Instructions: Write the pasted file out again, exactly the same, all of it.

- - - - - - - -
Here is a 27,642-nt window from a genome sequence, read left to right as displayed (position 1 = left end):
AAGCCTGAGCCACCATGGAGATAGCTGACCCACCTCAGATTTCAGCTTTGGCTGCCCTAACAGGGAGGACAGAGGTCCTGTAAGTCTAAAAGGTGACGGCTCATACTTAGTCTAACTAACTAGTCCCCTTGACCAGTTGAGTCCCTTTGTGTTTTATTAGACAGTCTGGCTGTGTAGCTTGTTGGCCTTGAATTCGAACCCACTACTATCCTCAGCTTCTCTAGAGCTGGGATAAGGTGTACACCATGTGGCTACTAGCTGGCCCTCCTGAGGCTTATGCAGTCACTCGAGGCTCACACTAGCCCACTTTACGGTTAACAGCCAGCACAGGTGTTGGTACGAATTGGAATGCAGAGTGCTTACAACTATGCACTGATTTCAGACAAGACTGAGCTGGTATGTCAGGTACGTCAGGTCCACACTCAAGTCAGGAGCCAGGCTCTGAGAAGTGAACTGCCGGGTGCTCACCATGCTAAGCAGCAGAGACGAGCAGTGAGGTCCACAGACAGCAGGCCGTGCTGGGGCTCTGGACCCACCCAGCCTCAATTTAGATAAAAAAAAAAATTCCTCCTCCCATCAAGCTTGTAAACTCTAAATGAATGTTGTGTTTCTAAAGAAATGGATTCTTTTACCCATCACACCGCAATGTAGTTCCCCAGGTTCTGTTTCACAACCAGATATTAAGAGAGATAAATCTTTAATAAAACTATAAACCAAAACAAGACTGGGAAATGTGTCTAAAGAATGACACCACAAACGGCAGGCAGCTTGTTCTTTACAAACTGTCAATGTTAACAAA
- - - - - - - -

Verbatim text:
Here is a 27,642-nt window from a genome sequence, read left to right as displayed (position 1 = left end):
AAGCCTGAGCCACCATGGAGATAGCTGACCCACCTCAGATTTCAGCTTTGGCTGCCCTAACAGGGAGGACAGAGGTCCTGTAAGTCTAAAAGGTGACGGCTCATACTTAGTCTAACTAACTAGTCCCCTTGACCAGTTGAGTCCCTTTGTGTTTTATTAGACAGTCTGGCTGTGTAGCTTGTTGGCCTTGAATTCGAACCCACTACTATCCTCAGCTTCTCTAGAGCTGGGATAAGGTGTACACCATGTGGCTACTAGCTGGCCCTCCTGAGGCTTATGCAGTCACTCGAGGCTCACACTAGCCCACTTTACGGTTAACAGCCAGCACAGGTGTTGGTACGAATTGGAATGCAGAGTGCTTACAACTATGCACTGATTTCAGACAAGACTGAGCTGGTATGTCAGGTACGTCAGGTCCACACTCAAGTCAGGAGCCAGGCTCTGAGAAGTGAACTGCCGGGTGCTCACCATGCTAAGCAGCAGAGACGAGCAGTGAGGTCCACAGACAGCAGGCCGTGCTGGGGCTCTGGACCCACCCAGCCTCAATTTAGATAAAAAAAAAAATTCCTCCTCCCATCAAGCTTGTAAACTCTAAATGAATGTTGTGTTTCTAAAGAAATGGATTCTTTTACCCATCACACCGCAATGTAGTTCCCCAGGTTCTGTTTCACAACCAGATATTAAGAGAGATAAATCTTTAATAAAACTATAAACCAAAACAAGACTGGGAAATGTGTCTAAAGAATGACACCACAAACGGCAGGCAGCTTGTTCTTTACAAACTGTCAATGTTAACAAA